Reply
  5. My favourite book about “forgiveness” and “second chances” is Judith McNaught’s PARADISE. Even though it’s overblown, there’s something about it that makes me go back to it (it gets a lot of re-reads, yes) when I feel stressed. It’s so soothing to read about the utter devastation of the two characters, their reconciliation, and halcyon HEA.

    Reply
  6. Joanna, one of the things I really like about this collection is that each story so strongly showcases the style of each of the writers and yours is no exception.
    Off hand, I can’t think of any particular story of second chances, though the redemption theme is a favorite of mine. Good thing I’m not in the draw.

    Reply
  7. Joanna, one of the things I really like about this collection is that each story so strongly showcases the style of each of the writers and yours is no exception.
    Off hand, I can’t think of any particular story of second chances, though the redemption theme is a favorite of mine. Good thing I’m not in the draw.

    Reply
  8. Joanna, one of the things I really like about this collection is that each story so strongly showcases the style of each of the writers and yours is no exception.
    Off hand, I can’t think of any particular story of second chances, though the redemption theme is a favorite of mine. Good thing I’m not in the draw.

    Reply
  9. Joanna, one of the things I really like about this collection is that each story so strongly showcases the style of each of the writers and yours is no exception.
    Off hand, I can’t think of any particular story of second chances, though the redemption theme is a favorite of mine. Good thing I’m not in the draw.

    Reply
  10. Joanna, one of the things I really like about this collection is that each story so strongly showcases the style of each of the writers and yours is no exception.
    Off hand, I can’t think of any particular story of second chances, though the redemption theme is a favorite of mine. Good thing I’m not in the draw.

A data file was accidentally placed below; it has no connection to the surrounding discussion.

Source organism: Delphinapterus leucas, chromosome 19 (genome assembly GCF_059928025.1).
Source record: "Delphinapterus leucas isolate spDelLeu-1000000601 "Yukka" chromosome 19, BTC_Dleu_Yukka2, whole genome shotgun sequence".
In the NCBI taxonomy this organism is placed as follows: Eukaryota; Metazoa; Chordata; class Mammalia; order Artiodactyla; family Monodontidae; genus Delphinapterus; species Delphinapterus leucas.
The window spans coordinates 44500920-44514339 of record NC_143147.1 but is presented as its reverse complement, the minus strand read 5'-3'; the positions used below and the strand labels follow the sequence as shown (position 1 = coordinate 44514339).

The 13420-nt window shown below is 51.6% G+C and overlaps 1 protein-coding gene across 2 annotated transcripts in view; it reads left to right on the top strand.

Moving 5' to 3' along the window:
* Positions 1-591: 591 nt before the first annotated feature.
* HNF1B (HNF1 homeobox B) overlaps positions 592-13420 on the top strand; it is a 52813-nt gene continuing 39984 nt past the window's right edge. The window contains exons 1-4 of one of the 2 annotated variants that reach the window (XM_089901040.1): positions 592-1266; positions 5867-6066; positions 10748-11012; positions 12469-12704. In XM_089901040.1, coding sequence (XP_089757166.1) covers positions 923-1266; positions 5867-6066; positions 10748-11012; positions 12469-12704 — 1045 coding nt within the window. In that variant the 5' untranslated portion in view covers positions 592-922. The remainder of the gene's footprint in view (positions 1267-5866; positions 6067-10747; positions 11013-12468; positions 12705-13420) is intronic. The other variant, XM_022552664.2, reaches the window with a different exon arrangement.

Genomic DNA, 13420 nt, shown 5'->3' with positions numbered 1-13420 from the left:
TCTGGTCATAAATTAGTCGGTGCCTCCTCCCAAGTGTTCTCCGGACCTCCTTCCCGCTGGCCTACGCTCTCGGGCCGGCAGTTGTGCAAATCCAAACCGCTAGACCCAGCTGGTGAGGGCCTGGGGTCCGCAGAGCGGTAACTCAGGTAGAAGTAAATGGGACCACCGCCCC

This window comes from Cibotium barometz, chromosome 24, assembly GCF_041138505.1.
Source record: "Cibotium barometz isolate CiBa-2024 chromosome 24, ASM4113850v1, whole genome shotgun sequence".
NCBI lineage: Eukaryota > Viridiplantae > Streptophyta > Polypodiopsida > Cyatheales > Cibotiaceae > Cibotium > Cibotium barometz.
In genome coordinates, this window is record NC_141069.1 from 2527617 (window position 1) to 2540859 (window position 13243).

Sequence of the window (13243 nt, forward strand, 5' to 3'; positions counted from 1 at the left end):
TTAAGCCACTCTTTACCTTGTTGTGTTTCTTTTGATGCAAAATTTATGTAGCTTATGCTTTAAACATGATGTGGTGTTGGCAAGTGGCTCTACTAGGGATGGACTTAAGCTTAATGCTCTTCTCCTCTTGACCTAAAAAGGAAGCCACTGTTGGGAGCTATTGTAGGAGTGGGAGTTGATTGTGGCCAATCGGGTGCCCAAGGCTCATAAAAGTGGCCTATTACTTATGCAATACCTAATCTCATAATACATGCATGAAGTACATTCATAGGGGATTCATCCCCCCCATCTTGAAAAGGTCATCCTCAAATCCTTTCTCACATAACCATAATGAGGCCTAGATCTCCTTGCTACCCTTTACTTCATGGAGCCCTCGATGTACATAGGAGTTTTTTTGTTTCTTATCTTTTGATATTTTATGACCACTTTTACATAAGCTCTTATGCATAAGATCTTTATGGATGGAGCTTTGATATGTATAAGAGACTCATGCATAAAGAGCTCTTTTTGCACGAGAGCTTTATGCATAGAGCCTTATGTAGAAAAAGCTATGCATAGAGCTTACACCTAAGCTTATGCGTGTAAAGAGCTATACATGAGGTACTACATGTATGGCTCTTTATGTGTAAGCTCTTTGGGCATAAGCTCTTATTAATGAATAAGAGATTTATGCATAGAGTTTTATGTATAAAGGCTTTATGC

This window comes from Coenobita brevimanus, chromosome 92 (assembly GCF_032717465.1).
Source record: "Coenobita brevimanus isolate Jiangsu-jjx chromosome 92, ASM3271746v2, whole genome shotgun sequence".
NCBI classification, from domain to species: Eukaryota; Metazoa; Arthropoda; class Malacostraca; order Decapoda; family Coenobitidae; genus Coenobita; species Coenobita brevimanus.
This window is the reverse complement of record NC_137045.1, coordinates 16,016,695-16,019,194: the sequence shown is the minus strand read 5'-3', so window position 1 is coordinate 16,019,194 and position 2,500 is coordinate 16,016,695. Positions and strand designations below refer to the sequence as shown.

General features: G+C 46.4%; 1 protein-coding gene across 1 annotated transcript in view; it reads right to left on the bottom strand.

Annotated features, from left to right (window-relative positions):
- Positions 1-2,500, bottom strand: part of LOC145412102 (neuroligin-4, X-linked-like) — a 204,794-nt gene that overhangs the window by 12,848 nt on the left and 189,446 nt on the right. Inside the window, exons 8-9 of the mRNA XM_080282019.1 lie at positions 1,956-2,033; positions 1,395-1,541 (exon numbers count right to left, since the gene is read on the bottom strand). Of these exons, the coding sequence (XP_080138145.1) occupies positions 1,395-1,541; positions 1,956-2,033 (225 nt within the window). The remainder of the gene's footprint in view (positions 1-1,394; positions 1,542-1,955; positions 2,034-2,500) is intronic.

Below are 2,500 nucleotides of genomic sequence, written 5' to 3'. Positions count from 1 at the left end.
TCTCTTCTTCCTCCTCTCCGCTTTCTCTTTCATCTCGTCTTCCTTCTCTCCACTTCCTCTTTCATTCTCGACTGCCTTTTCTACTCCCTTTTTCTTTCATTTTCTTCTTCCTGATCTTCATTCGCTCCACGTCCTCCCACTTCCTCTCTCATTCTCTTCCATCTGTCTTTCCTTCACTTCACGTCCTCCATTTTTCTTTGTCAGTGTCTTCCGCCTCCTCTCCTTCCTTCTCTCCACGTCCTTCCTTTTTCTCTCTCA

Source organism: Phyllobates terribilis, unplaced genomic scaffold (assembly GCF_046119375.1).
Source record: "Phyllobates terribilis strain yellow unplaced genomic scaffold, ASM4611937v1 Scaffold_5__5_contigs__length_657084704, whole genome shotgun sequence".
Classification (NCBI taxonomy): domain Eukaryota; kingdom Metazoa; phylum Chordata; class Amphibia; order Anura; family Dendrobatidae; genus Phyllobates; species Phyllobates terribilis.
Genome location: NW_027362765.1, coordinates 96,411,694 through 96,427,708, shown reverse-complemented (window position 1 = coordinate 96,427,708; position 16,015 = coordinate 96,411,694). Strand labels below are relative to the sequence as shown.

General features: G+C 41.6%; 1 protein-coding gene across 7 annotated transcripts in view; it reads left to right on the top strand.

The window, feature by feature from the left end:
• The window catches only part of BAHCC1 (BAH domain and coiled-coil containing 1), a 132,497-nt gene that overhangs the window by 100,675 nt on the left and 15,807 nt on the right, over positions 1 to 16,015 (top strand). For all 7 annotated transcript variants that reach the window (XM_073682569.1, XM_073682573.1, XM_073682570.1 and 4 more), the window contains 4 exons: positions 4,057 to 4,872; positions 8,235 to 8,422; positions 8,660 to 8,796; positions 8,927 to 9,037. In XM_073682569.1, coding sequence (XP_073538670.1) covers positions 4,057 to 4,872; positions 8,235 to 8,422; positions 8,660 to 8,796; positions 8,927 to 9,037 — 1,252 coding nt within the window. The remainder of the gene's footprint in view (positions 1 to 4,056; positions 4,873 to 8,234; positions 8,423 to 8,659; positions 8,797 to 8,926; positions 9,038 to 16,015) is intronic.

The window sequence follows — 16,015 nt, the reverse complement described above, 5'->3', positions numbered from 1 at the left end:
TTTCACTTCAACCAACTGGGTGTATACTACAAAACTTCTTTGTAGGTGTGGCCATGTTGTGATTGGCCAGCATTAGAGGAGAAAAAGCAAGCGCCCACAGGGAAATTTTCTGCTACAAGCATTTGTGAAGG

Reply
  11. I can never think of any books when asked about a particular theme.
    Actually, the book I just finished reading had that theme, but I didn’t really like it all that much, so I don’t think it counts.

    Reply
  12. I can never think of any books when asked about a particular theme.
    Actually, the book I just finished reading had that theme, but I didn’t really like it all that much, so I don’t think it counts.

    Reply
  13. I can never think of any books when asked about a particular theme.
    Actually, the book I just finished reading had that theme, but I didn’t really like it all that much, so I don’t think it counts.

    Reply
  14. I can never think of any books when asked about a particular theme.
    Actually, the book I just finished reading had that theme, but I didn’t really like it all that much, so I don’t think it counts.

    Reply
  15. I can never think of any books when asked about a particular theme.
    Actually, the book I just finished reading had that theme, but I didn’t really like it all that much, so I don’t think it counts.

    Reply
  16. The Pleasure Of Your Kiss by Teresa Medeiros. I cried my eyes out with deep gut wrenching sobs. What a story of second chances, forgiveness, and deep love!

    Reply
  17. The Pleasure Of Your Kiss by Teresa Medeiros. I cried my eyes out with deep gut wrenching sobs. What a story of second chances, forgiveness, and deep love!

    Reply
  18. The Pleasure Of Your Kiss by Teresa Medeiros. I cried my eyes out with deep gut wrenching sobs. What a story of second chances, forgiveness, and deep love!

    Reply
  19. The Pleasure Of Your Kiss by Teresa Medeiros. I cried my eyes out with deep gut wrenching sobs. What a story of second chances, forgiveness, and deep love!